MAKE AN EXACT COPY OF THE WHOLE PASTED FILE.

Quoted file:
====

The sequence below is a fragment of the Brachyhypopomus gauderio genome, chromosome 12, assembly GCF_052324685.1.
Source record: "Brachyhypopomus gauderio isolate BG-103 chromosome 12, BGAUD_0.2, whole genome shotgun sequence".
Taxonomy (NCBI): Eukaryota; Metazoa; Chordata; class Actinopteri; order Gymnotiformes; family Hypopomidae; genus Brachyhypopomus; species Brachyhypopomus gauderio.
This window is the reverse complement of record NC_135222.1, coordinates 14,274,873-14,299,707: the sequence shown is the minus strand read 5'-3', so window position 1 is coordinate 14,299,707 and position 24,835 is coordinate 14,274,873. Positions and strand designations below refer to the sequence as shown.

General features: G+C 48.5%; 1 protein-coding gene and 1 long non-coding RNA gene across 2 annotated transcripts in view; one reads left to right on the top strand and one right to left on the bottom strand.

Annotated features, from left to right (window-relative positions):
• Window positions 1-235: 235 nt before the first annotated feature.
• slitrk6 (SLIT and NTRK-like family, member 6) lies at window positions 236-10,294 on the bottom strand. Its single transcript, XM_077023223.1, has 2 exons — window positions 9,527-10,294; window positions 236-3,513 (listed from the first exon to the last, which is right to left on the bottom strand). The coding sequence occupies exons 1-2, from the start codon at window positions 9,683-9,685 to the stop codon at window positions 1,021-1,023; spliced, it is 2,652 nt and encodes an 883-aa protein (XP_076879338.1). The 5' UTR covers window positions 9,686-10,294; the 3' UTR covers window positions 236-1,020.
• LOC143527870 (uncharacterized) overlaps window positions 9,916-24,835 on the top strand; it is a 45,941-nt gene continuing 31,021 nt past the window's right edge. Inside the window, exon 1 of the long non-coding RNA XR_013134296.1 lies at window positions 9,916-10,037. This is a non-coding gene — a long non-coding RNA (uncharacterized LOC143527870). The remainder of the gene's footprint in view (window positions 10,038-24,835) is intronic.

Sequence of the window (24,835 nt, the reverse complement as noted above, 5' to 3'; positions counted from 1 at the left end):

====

The sequence below is a fragment of the Brachyhypopomus gauderio genome, chromosome 12, assembly GCF_052324685.1.
Source record: "Brachyhypopomus gauderio isolate BG-103 chromosome 12, BGAUD_0.2, whole genome shotgun sequence".
Taxonomy (NCBI): Eukaryota; Metazoa; Chordata; class Actinopteri; order Gymnotiformes; family Hypopomidae; genus Brachyhypopomus; species Brachyhypopomus gauderio.
This window is the reverse complement of record NC_135222.1, coordinates 14,274,873-14,299,707: the sequence shown is the minus strand read 5'-3', so window position 1 is coordinate 14,299,707 and position 24,835 is coordinate 14,274,873. Positions and strand designations below refer to the sequence as shown.

General features: G+C 48.5%; 1 protein-coding gene and 1 long non-coding RNA gene across 2 annotated transcripts in view; one reads left to right on the top strand and one right to left on the bottom strand.

Annotated features, from left to right (window-relative positions):
• Window positions 1-235: 235 nt before the first annotated feature.
• slitrk6 (SLIT and NTRK-like family, member 6) lies at window positions 236-10,294 on the bottom strand. Its single transcript, XM_077023223.1, has 2 exons — window positions 9,527-10,294; window positions 236-3,513 (listed from the first exon to the last, which is right to left on the bottom strand). The coding sequence occupies exons 1-2, from the start codon at window positions 9,683-9,685 to the stop codon at window positions 1,021-1,023; spliced, it is 2,652 nt and encodes an 883-aa protein (XP_076879338.1). The 5' UTR covers window positions 9,686-10,294; the 3' UTR covers window positions 236-1,020.
• LOC143527870 (uncharacterized) overlaps window positions 9,916-24,835 on the top strand; it is a 45,941-nt gene continuing 31,021 nt past the window's right edge. Inside the window, exon 1 of the long non-coding RNA XR_013134296.1 lies at window positions 9,916-10,037. This is a non-coding gene — a long non-coding RNA (uncharacterized LOC143527870). The remainder of the gene's footprint in view (window positions 10,038-24,835) is intronic.

Sequence of the window (24,835 nt, the reverse complement as noted above, 5' to 3'; positions counted from 1 at the left end):